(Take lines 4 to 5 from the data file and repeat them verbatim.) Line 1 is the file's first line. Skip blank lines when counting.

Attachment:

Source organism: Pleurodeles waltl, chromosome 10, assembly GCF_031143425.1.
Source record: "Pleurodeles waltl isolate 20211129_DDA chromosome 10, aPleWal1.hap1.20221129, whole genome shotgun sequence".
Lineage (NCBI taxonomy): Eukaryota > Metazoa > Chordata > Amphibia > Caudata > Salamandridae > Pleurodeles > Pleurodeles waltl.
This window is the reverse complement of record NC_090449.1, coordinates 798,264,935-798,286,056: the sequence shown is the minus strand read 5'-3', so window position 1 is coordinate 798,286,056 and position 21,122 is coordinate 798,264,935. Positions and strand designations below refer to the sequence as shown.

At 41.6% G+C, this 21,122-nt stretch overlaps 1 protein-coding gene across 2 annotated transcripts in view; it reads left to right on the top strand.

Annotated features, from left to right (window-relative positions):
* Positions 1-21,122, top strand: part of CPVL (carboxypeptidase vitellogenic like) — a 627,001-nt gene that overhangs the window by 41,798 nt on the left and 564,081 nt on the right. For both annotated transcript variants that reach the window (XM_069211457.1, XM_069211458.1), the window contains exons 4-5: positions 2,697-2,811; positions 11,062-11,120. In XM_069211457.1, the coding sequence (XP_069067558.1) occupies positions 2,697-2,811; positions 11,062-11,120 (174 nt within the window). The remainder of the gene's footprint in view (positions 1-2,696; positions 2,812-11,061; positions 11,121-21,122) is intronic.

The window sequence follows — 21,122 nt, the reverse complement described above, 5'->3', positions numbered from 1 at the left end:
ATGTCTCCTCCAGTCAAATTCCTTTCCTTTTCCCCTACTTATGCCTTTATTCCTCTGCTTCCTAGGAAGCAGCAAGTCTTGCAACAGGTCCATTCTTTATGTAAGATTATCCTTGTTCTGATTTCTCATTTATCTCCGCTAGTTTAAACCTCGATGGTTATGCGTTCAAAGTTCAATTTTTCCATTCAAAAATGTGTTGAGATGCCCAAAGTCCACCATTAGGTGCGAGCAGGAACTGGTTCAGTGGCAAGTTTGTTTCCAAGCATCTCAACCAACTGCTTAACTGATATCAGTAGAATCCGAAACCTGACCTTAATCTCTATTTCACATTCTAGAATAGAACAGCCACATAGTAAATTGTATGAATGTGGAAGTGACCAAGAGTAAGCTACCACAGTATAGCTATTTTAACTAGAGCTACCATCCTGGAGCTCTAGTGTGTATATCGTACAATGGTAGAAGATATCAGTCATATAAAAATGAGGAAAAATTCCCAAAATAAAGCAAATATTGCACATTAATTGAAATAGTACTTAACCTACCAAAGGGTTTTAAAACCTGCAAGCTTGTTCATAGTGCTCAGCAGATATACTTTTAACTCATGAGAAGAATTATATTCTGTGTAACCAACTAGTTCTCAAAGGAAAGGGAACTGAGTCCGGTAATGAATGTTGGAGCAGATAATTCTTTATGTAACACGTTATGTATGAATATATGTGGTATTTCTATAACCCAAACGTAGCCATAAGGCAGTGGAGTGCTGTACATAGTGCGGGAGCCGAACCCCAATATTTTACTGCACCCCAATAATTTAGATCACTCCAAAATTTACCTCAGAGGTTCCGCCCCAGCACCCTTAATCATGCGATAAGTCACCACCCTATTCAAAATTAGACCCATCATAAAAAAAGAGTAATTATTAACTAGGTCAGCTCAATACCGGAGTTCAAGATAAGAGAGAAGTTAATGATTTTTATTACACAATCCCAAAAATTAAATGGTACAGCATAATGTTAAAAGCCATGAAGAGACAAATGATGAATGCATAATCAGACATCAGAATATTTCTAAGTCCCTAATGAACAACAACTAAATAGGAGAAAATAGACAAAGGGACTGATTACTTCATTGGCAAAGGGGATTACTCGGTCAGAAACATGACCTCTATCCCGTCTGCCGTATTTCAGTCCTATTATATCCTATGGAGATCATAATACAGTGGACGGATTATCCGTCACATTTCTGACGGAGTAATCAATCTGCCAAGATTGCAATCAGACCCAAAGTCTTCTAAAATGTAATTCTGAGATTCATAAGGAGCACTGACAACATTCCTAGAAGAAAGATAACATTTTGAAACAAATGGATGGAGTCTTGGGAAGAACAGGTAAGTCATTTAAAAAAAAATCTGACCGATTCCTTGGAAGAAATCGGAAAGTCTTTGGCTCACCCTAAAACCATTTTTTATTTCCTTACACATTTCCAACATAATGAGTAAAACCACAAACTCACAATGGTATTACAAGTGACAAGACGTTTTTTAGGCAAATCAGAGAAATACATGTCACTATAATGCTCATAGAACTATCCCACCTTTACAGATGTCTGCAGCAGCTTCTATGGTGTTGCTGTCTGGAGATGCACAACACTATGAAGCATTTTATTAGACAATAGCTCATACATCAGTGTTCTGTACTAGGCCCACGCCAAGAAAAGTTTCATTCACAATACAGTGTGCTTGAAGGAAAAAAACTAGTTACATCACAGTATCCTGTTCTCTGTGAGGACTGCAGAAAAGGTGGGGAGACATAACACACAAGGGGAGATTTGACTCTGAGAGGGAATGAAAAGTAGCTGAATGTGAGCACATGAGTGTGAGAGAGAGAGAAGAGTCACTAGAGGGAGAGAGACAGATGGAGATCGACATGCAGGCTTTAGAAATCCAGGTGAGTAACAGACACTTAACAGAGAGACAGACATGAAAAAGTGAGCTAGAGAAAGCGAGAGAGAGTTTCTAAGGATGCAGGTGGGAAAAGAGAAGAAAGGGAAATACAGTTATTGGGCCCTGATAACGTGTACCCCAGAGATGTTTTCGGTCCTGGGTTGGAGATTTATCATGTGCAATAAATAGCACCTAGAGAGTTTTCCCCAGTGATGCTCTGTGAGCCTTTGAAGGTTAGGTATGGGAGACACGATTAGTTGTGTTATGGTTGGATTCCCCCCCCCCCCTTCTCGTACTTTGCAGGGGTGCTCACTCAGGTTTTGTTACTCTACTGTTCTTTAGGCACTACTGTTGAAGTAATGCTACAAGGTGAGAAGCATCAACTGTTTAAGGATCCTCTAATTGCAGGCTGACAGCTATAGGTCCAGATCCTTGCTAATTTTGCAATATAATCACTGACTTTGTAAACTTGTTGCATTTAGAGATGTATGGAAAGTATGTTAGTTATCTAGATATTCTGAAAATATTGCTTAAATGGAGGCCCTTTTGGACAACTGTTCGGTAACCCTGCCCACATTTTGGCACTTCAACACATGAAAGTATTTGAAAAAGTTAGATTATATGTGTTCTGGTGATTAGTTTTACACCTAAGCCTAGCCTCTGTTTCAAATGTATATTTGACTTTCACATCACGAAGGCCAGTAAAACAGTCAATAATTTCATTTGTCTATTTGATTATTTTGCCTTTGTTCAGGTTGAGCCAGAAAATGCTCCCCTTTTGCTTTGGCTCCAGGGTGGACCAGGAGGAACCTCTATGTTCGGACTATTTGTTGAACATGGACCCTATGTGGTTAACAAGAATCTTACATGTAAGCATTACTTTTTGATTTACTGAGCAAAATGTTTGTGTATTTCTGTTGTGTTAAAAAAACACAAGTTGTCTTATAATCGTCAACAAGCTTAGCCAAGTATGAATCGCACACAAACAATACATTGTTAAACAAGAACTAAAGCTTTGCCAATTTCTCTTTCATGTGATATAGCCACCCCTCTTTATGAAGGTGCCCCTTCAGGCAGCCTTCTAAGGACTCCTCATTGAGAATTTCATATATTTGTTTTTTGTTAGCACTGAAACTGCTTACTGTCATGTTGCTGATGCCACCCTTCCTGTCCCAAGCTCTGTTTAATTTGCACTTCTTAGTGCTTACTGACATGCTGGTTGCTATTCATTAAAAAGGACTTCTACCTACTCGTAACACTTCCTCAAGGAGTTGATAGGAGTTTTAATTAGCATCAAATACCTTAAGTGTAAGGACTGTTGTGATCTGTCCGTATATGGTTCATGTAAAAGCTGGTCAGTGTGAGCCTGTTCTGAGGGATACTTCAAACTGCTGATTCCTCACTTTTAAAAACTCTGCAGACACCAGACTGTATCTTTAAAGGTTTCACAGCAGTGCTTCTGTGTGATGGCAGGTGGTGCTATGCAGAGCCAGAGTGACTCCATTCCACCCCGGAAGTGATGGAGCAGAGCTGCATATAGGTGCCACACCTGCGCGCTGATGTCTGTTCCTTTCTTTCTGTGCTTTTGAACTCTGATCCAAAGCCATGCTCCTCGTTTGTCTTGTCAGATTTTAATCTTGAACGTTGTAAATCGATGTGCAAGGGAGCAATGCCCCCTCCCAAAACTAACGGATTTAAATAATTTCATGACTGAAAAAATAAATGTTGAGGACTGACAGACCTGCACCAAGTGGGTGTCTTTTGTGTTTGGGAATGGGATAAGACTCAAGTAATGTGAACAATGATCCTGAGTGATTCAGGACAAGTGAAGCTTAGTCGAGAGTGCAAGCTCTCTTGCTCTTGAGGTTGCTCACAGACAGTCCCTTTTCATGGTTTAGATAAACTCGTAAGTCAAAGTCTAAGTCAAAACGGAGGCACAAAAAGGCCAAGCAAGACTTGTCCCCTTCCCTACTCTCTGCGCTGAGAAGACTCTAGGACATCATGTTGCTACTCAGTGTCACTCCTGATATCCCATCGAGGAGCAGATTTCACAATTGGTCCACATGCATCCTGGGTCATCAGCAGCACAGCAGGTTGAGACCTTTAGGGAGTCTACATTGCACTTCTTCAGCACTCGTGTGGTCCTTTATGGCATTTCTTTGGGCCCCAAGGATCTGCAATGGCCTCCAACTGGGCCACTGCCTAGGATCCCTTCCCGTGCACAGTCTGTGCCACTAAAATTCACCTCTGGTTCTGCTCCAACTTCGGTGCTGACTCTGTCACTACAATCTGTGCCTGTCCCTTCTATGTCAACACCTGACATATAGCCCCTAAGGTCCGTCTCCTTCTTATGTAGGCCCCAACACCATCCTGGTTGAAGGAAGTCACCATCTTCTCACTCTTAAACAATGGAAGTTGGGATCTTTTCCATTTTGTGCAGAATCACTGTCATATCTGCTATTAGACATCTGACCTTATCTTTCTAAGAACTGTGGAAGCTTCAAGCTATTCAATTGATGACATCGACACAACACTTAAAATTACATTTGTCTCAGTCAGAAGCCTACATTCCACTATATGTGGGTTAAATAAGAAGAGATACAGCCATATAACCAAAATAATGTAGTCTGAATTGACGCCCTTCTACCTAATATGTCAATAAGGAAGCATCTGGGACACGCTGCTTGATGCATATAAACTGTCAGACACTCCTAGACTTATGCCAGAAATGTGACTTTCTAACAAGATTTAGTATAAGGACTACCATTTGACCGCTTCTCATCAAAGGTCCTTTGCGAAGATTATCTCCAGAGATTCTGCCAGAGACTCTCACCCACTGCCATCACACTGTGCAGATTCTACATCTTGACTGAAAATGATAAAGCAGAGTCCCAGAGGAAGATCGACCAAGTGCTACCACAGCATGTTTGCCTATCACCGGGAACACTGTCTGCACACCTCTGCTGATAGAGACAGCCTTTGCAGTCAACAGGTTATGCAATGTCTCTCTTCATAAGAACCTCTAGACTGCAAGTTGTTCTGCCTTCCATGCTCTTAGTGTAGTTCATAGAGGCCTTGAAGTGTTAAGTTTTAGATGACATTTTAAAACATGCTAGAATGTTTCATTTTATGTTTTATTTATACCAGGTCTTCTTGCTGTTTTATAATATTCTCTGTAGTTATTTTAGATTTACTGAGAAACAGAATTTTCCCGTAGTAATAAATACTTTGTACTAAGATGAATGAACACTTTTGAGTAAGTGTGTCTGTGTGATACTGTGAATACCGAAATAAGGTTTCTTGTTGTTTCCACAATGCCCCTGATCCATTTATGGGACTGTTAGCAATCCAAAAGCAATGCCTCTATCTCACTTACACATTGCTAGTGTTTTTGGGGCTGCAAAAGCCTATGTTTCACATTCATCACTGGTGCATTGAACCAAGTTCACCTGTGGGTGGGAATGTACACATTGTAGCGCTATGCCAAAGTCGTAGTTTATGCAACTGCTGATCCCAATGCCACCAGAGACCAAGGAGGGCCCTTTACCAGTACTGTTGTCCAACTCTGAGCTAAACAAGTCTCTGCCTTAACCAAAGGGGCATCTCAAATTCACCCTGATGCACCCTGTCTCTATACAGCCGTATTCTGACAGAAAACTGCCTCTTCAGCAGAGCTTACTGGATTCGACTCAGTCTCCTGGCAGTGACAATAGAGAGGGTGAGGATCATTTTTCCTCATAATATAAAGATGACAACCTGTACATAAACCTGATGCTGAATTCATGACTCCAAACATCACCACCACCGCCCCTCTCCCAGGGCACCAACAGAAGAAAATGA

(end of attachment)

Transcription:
This window is the reverse complement of record NC_090449.1, coordinates 798,264,935-798,286,056: the sequence shown is the minus strand read 5'-3', so window position 1 is coordinate 798,286,056 and position 21,122 is coordinate 798,264,935. Positions and strand designations below refer to the sequence as shown.

At 41.6% G+C, this 21,122-nt stretch overlaps 1 protein-coding gene across 2 annotated transcripts in view; it reads left to right on the top strand.